MEMORANDUM FOR: Tho Director of Central Intelligence
MILITARY THOUOIPTi "The Nature of Modern Armed
y General of the Army A. Gorbatov
Enclosederbatim translation of an article vhlch appeared In the TOP SECRST Special Collection of Articles of the Journal "Military Thought"c/cr^avnublished by tbe Ministry of Defense, USSR, and distributed down to the level of Army Commander.
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Richard Reims Deputy Director (Plans)
Original: The Director of Central Intelligence
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The Director of Intelligence snd Research, Department of State
The Director, Defense Intelligence Agency
The Director for Intelligence, The Joint Staff
The Assistant Chief of staff for Intelligence, Department of the Army
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W MILITARY THOUGgT: "The Nature ofrmedy General of the Array A. Gorbatov
Followingerbatim translation of an article titled "The Nature of Modern Armedy General of the Army A. Gorbatov.
Thia article appeared in0 Third Issuepecial version of Ycyennaya Mysl (Military Thought) which is classified TOP SECRET by the Soviets snd Is Issued Irregularly. It iswithin tbe Ministry of Defense down to tbe level of Array Commander. 0 Third isaue was sent for typesetting on
Headquarterseartlcle referred to onas
will also advance in lightening manner and achieve victory in the very shortest periods. No, this cannot be, and not for the reason that the Soviet people possess such clearly pronounced advantages as great endurance, patriotism, singlemindedness with their Communist Party and Government, but because war between the two world systemscannot be of short duration!
Speaking of the role of nuclear/missile weapons, In our opinion, it is basically wrong to think, much less to write, that "nuclear/ missile weapons have replaced artillery anduclear/
^missile weapons increase many times the destructive power of aerial bombs and artillery shells, but cannot replace them.has not occurred and will not occur, not because in the enemy's Infantry divisions the quantity of artillery and machine gun tubes is constantly increasing, but because the fate of operations
and war will be decided by the sum total of all forces and weapons.
The last war proved the worthlessness of the theory concerning tho exclusive role of aviation or tanks capable, seemingly, ofdeciding the outcome of the war.ew "theory" hasdecide all the aims of war "with sufficientof nucleargnoring and belittling the role of other types of armed forces. And what should one understand by,ufficient quantity of nuclearf this no one saysand cannot say anything because this depends entirely upon how many nuclear weapons the enemy will have. Much also depends on the extent to which the weapons are skilfully used and on the quality of intelligence. Depending on this, it is sometimeseven with the availabilityarge quantity of nuclear weapons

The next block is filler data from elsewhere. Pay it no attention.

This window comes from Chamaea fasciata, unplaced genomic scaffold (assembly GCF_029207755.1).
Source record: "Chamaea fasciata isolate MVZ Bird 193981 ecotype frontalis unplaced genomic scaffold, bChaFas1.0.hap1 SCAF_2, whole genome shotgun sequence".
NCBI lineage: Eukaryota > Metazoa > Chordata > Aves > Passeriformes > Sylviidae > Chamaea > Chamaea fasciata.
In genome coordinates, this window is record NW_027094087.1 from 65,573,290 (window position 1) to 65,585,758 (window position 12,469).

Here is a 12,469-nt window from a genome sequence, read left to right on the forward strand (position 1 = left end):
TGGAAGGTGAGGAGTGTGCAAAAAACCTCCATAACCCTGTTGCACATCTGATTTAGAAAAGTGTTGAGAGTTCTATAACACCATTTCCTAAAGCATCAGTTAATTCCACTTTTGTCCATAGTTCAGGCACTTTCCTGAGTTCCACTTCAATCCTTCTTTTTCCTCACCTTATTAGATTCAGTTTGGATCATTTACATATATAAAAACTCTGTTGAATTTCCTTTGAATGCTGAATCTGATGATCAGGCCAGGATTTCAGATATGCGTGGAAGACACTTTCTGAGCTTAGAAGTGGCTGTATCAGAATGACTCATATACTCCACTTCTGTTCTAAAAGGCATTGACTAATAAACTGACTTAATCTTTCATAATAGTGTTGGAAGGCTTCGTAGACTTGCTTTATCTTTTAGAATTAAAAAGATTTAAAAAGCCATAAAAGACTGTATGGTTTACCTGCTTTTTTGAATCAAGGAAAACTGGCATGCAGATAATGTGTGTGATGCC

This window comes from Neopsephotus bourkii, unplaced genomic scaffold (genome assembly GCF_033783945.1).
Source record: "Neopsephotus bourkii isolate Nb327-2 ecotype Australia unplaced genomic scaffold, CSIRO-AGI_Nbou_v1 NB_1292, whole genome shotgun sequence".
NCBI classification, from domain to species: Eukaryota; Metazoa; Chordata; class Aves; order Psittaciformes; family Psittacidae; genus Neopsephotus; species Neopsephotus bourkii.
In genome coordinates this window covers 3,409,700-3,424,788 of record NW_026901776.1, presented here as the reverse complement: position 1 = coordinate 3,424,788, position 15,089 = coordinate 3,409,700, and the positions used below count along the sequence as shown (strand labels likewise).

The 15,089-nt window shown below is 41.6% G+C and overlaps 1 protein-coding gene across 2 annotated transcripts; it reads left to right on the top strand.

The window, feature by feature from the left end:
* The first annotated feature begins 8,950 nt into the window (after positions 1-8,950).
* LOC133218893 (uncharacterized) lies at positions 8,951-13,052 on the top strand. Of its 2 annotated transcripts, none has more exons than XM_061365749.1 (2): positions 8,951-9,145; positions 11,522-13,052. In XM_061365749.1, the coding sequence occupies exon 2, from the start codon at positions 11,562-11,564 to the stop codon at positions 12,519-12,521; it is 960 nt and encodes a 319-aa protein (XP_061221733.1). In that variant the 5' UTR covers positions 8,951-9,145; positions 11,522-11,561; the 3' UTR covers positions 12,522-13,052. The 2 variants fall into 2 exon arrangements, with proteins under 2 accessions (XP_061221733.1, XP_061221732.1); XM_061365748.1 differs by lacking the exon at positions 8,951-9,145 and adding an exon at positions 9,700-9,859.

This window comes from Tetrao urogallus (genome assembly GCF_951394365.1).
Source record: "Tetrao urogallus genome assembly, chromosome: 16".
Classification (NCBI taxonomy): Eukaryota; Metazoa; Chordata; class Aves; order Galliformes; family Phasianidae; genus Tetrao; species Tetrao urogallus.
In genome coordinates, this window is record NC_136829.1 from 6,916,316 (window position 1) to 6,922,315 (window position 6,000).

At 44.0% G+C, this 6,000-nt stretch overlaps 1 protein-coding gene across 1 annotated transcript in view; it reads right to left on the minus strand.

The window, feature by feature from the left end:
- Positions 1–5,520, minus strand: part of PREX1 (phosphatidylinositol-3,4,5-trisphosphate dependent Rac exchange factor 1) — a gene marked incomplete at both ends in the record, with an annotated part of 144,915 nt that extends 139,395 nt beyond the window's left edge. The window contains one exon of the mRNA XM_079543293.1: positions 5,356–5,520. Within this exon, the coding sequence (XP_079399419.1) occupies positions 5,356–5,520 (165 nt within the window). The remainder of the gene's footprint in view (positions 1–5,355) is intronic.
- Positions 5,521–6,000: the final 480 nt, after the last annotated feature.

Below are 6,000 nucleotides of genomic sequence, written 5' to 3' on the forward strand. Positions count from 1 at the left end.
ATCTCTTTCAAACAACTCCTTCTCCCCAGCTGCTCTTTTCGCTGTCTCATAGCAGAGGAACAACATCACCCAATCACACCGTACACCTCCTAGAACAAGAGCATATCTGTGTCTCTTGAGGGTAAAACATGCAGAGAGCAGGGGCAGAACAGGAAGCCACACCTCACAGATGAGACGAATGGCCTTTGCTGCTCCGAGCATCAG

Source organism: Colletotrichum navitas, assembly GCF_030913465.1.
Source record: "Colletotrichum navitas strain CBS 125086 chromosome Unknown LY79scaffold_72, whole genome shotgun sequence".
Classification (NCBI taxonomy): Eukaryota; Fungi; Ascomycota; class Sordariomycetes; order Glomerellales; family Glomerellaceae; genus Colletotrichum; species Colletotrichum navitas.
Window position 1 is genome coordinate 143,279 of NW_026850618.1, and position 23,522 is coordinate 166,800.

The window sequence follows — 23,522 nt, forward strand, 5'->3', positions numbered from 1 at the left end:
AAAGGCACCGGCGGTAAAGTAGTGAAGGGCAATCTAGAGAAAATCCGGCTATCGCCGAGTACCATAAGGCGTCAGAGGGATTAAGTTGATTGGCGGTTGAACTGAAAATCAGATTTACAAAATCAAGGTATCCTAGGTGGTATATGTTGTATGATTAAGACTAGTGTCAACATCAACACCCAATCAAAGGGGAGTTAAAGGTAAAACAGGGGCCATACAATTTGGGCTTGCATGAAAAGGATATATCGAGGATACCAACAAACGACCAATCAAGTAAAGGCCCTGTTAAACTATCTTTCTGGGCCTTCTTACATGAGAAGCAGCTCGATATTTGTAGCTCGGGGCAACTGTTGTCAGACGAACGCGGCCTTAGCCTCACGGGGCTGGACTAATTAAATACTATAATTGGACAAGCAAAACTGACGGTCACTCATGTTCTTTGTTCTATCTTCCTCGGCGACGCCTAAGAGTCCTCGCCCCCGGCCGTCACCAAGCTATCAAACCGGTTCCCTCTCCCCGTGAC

to achieve such results as can be attained with an Insignificant
of these same weapons.
Let us turn to what Is, in ourery importantconcerning the beginning of war, which should not be confused with the initial periodar. Even though the enemy's combat operations startedurprise attack can strongly influence the course of operations of the initial period, the beginning of war will be counted nevertheless in terms of several days, and the initial
period--in terms of months. The initial periodar, by our accepted definition, extends to the moment of fulfillment of the first ^strategic missions. There is no objection tout when the first strategic missions are planned only in one variant, without considering the situation,he accomplishment of missions is envisaged only on enemy territory, then we cannot agree with this. In order that our military art might not be one-sided, the fact shouldalso be considered that the first strategic missions can also be fulfilled on our territory, in the case of repulsing an enemy invasion, especially in the event of his surprise attack.